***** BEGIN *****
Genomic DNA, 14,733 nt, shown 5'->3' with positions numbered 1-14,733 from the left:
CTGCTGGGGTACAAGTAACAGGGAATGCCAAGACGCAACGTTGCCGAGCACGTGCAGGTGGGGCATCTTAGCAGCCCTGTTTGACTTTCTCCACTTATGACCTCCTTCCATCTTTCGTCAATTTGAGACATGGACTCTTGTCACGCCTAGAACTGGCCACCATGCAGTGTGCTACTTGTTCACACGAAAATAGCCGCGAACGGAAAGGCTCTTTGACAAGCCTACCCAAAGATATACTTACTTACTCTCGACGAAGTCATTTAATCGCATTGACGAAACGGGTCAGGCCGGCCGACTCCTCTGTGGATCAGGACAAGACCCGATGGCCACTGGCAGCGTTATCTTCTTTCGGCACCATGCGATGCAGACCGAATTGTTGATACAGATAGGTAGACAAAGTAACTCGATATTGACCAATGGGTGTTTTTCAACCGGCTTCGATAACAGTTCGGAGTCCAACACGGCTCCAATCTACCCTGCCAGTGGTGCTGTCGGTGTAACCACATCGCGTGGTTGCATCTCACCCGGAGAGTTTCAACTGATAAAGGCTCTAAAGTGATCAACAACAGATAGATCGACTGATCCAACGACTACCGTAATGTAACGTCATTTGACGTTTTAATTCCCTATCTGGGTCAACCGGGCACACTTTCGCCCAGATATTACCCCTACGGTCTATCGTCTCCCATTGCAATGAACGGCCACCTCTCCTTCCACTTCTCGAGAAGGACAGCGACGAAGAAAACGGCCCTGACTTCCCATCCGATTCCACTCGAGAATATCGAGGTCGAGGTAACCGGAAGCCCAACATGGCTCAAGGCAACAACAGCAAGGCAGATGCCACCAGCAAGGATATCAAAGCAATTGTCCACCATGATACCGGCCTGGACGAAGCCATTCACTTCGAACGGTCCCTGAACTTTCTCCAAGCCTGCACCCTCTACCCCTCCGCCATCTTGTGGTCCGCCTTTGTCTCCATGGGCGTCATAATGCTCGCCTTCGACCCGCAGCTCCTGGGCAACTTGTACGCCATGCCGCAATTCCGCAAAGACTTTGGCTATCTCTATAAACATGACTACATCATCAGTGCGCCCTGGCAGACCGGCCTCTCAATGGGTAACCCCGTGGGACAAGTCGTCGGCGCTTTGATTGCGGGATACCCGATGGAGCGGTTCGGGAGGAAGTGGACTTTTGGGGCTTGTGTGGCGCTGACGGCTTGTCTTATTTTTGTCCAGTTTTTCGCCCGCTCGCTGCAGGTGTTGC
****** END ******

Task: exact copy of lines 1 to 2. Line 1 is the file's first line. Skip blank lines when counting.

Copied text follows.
Genomic DNA, 14,733 nt, shown 5'->3' with positions numbered 1-14,733 from the left:
CTGCTGGGGTACAAGTAACAGGGAATGCCAAGACGCAACGTTGCCGAGCACGTGCAGGTGGGGCATCTTAGCAGCCCTGTTTGACTTTCTCCACTTATGACCTCCTTCCATCTTTCGTCAATTTGAGACATGGACTCTTGTCACGCCTAGAACTGGCCACCATGCAGTGTGCTACTTGTTCACACGAAAATAGCCGCGAACGGAAAGGCTCTTTGACAAGCCTACCCAAAGATATACTTACTTACTCTCGACGAAGTCATTTAATCGCATTGACGAAACGGGTCAGGCCGGCCGACTCCTCTGTGGATCAGGACAAGACCCGATGGCCACTGGCAGCGTTATCTTCTTTCGGCACCATGCGATGCAGACCGAATTGTTGATACAGATAGGTAGACAAAGTAACTCGATATTGACCAATGGGTGTTTTTCAACCGGCTTCGATAACAGTTCGGAGTCCAACACGGCTCCAATCTACCCTGCCAGTGGTGCTGTCGGTGTAACCACATCGCGTGGTTGCATCTCACCCGGAGAGTTTCAACTGATAAAGGCTCTAAAGTGATCAACAACAGATAGATCGACTGATCCAACGACTACCGTAATGTAACGTCATTTGACGTTTTAATTCCCTATCTGGGTCAACCGGGCACACTTTCGCCCAGATATTACCCCTACGGTCTATCGTCTCCCATTGCAATGAACGGCCACCTCTCCTTCCACTTCTCGAGAAGGACAGCGACGAAGAAAACGGCCCTGACTTCCCATCCGATTCCACTCGAGAATATCGAGGTCGAGGTAACCGGAAGCCCAACATGGCTCAAGGCAACAACAGCAAGGCAGATGCCACCAGCAAGGATATCAAAGCAATTGTCCACCATGATACCGGCCTGGACGAAGCCATTCACTTCGAACGGTCCCTGAACTTTCTCCAAGCCTGCACCCTCTACCCCTCCGCCATCTTGTGGTCCGCCTTTGTCTCCATGGGCGTCATAATGCTCGCCTTCGACCCGCAGCTCCTGGGCAACTTGTACGCCATGCCGCAATTCCGCAAAGACTTTGGCTATCTCTATAAACATGACTACATCATCAGTGCGCCCTGGCAGACCGGCCTCTCAATGGGTAACCCCGTGGGACAAGTCGTCGGCGCTTTGATTGCGGGATACCCGATGGAGCGGTTCGGGAGGAAGTGGACTTTTGGGGCTTGTGTGGCGCTGACGGCTTGTCTTATTTTTGTCCAGTTTTTCGCCCGCTCGCTGCAGGTGTTGC